Judicial appointment overhaul ‘wrong’

Planned legislation overhauling the judicial appointments’ process is “wrong in principle”.

Mr Justice Patrick J McCarthy said the concerns of the Chief Justice were not taken 'with the utmost seriousness'.

According to Mr Justice Patrick J McCarthy, proposed changes will do long-term harm to the administration of justice.

Under planned legislation sought by Transport Minister Shane Ross last year, the nomination of judges will be placed in the hands of an independent body with a non-legal chair.

The bill has been widely criticised by the judiciary.

Mr Ross also made headlines when pushing for the legislation by making a number of comments critical of judges.

Mr Justice McCarthy’s remarks came in an address to solicitors receiving parchments at the Law Society in Dublin.

In a strongly worded address criticising the proposals, he warned of long-term harm to the administration of justice in Ireland.

He said concerns of Chief Justice Susan Denham should be taken with “with the utmost seriousness” by the Cabinet but were not.

Mr Justice McCarthy also hit out at the chief justice’s exclusion from the appointments commission.

“In particular, the exclusion of the Chief Justice from the chair of the Government’s proposed appointments commission downgrades or marginalises that office and is not in accordance with that respect,” he said.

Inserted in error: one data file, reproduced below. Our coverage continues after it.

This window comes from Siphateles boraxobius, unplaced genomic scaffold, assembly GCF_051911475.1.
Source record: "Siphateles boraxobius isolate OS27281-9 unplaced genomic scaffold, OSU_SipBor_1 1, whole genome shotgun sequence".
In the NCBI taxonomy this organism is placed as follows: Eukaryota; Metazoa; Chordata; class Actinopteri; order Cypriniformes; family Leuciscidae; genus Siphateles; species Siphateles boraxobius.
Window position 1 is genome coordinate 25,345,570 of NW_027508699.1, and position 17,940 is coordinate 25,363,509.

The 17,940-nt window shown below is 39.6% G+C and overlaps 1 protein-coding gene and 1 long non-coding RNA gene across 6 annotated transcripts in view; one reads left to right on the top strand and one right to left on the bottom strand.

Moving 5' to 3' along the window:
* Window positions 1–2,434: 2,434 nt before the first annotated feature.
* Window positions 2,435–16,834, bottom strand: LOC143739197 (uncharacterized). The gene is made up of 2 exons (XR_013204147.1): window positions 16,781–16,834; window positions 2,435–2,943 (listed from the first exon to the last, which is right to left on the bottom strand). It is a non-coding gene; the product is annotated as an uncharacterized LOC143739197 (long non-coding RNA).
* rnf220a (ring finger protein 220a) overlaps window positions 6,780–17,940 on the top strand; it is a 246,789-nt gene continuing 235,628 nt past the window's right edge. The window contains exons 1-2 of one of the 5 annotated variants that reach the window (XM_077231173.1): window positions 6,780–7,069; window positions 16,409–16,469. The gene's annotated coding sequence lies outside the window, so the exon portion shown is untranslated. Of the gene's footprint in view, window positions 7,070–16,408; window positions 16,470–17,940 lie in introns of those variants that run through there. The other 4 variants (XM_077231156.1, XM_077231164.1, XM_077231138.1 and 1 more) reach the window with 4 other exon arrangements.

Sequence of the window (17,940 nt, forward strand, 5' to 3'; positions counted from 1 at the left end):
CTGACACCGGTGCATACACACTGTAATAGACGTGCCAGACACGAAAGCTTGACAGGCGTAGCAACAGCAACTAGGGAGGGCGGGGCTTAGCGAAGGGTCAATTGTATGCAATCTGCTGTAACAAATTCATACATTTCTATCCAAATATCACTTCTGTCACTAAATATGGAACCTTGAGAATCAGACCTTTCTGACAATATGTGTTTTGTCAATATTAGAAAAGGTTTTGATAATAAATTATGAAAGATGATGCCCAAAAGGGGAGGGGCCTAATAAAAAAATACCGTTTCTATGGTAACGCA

“It would be hard to see how, in principle, in a matter of fundamental importance to the Government or the Oireachtas, the Taoiseach, Cathaoirleach, or Ceann Comhairle would be downgraded from the chair of any similar body or that, that approach would be considered for an instant.

“The fact that only one other judge will be a member of the commission and others present on sufferance, only on an occasional advisory basis, is further evidence of that lack of respect.”

Mr Justice McCarthy said the proposals are not in accordance with international principles about judicial independence.

He said that while lay members can bring “useful insights”, they would not be able to make more than a “limited contribution”.

The commission as a whole, he said, must be in a position to assess the larger needs of the administration of justice in the long term both strategically and in terms of a particular requirement for a judge with a particular expertise

He added: “It will not have the competence to do that if the majority are lay members; the Chief Justice is not in the chair and all of the Presidents of the Courts are not full members — it is hard to envisage any system of appointment in any walk of life which would give dominance to those with little or no expertise of the essential criteria for appointment.”

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